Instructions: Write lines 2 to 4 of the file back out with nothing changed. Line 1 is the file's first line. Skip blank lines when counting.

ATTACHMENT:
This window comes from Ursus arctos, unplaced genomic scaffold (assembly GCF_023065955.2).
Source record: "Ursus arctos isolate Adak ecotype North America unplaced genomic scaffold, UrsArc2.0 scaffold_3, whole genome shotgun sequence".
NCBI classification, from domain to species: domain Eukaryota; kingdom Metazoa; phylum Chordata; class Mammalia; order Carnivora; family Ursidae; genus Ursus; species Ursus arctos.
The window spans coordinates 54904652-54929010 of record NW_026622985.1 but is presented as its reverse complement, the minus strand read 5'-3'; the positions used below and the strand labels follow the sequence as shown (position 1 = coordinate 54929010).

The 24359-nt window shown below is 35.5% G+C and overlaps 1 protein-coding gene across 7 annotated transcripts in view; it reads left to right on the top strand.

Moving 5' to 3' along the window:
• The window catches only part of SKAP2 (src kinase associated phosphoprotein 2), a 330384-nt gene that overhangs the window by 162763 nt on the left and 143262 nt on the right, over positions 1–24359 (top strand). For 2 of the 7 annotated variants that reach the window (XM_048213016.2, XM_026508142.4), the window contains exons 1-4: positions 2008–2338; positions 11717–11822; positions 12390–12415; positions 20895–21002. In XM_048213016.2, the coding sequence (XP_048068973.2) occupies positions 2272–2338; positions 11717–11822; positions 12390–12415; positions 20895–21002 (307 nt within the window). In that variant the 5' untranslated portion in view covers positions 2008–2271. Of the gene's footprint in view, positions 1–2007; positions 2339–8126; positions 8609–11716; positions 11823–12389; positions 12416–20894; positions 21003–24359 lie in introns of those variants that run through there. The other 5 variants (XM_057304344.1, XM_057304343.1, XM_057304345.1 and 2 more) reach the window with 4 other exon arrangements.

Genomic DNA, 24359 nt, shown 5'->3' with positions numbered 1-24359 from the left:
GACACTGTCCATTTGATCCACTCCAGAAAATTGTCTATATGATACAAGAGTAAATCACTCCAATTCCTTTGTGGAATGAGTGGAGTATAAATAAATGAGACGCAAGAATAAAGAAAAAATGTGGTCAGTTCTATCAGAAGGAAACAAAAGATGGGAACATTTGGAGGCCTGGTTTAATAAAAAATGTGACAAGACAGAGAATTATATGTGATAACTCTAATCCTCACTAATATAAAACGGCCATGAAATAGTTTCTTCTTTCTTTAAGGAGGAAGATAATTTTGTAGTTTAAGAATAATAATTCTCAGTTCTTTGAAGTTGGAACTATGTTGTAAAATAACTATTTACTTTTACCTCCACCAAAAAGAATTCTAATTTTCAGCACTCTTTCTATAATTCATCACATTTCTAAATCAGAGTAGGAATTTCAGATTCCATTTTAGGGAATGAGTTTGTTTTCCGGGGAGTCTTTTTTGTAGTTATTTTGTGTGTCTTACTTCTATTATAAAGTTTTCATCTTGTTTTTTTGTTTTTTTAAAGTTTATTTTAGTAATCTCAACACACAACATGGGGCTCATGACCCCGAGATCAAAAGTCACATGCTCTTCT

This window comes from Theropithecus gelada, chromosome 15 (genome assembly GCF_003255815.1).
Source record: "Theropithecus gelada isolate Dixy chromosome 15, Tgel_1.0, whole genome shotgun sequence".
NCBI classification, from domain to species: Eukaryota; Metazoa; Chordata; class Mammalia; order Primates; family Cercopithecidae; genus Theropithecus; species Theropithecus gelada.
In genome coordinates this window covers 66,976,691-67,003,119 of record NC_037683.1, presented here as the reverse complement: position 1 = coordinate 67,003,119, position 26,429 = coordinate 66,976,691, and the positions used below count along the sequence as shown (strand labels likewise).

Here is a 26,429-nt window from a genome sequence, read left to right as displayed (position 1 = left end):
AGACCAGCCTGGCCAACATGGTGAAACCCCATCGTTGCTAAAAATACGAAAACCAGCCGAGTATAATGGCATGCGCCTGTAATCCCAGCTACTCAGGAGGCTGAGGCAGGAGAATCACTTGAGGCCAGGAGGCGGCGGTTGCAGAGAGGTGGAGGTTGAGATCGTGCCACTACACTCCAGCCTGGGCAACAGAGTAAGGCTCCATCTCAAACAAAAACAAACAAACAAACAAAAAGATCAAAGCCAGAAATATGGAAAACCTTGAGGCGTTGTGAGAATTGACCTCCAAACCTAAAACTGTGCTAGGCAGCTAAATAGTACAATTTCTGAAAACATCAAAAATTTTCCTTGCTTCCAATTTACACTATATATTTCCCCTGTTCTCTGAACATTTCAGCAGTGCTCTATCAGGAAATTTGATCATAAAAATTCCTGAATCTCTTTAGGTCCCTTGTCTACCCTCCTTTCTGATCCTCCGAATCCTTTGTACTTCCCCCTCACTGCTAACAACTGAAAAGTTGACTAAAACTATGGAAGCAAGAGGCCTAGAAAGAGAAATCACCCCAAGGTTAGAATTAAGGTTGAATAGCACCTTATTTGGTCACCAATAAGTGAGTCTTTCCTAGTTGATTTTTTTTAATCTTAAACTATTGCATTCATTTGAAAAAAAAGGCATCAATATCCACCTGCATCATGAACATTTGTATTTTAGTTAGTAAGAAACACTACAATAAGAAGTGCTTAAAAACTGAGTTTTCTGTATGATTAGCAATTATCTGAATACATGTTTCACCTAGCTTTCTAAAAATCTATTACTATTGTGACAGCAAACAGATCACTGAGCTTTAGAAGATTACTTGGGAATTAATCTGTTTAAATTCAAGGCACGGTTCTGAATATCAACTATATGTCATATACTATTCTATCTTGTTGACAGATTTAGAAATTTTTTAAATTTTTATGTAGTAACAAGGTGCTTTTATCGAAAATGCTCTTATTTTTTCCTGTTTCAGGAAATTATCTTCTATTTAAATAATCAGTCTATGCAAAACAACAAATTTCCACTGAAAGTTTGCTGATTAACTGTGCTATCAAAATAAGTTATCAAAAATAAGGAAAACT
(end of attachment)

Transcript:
Source record: "Ursus arctos isolate Adak ecotype North America unplaced genomic scaffold, UrsArc2.0 scaffold_3, whole genome shotgun sequence".
NCBI classification, from domain to species: domain Eukaryota; kingdom Metazoa; phylum Chordata; class Mammalia; order Carnivora; family Ursidae; genus Ursus; species Ursus arctos.
The window spans coordinates 54904652-54929010 of record NW_026622985.1 but is presented as its reverse complement, the minus strand read 5'-3'; the positions used below and the strand labels follow the sequence as shown (position 1 = coordinate 54929010).